“We must speak out on behalf of these children,” Sara Netanyahu wrote to Jill Biden in a letter she also reportedly sent to the wives of French President Emmanuel Macron, British Prime Minister Rishi Sunak and others. “We must call for the immediate release of them and all those being held. … These children need our help.”

Speculation in the Israeli media that foreigners would be the first to be freed has presented an agonizing dilemma for the families of the hostages, with many saying that order of release would undermine their demand that every hostage be returned.

“This selection, which plays right into the hands of the terrorists, has come back to haunt us from another historical time,” said Kinneret Stern, referring to the Holocaust-era process of separating Jewish prisoners into groups sent to the gas chambers and others to forced-labor camps.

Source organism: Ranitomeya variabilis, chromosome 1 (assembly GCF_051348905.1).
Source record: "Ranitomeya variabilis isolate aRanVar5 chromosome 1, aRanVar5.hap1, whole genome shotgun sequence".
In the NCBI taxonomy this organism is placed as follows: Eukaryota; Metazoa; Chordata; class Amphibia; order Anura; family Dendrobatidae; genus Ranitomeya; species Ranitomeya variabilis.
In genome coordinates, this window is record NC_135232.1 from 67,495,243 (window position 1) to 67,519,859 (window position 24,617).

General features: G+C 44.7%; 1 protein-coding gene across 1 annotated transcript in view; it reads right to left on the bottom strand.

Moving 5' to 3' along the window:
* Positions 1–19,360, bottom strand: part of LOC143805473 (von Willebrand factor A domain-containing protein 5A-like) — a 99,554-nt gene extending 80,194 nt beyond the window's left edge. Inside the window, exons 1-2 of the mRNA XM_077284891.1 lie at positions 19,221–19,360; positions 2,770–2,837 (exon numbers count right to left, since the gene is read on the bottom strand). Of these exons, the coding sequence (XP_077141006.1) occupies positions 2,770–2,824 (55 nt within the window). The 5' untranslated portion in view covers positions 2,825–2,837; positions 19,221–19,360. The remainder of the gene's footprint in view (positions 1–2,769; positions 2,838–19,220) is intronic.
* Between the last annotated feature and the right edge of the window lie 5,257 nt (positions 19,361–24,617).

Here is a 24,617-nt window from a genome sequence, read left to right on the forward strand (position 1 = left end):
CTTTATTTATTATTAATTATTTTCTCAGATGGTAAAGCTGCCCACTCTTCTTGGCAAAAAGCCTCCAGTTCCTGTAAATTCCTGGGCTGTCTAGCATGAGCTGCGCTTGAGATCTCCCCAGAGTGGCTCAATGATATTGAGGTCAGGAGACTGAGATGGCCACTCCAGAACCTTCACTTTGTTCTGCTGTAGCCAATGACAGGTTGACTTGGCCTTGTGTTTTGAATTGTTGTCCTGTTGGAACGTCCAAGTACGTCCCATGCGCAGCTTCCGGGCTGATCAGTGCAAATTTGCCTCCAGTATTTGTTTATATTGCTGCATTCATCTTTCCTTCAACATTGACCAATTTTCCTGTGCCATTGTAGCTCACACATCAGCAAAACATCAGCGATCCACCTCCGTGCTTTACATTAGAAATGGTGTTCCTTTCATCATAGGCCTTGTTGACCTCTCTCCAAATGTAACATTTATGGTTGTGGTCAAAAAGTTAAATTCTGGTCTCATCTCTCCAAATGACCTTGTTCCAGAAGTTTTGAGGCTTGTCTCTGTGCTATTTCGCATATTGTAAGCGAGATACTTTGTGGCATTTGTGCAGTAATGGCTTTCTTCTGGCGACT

Stern, whose cousin Moran Yanai was among those abducted, spoke Wednesday afternoon at a forum in Tel Aviv for the hostage families before he joined at least 100 of the relatives on a five-day march to the prime minister’s office in Jerusalem. There, they plan to appeal for government action to secure the release of the captives, even at the price of releasing Palestinians in Israeli prisons, including men who were directly involved in carrying out the attack that left at least 1,200 Israelis dead on Oct. 7.

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Shira Rubin in Tel Aviv contributed to this report.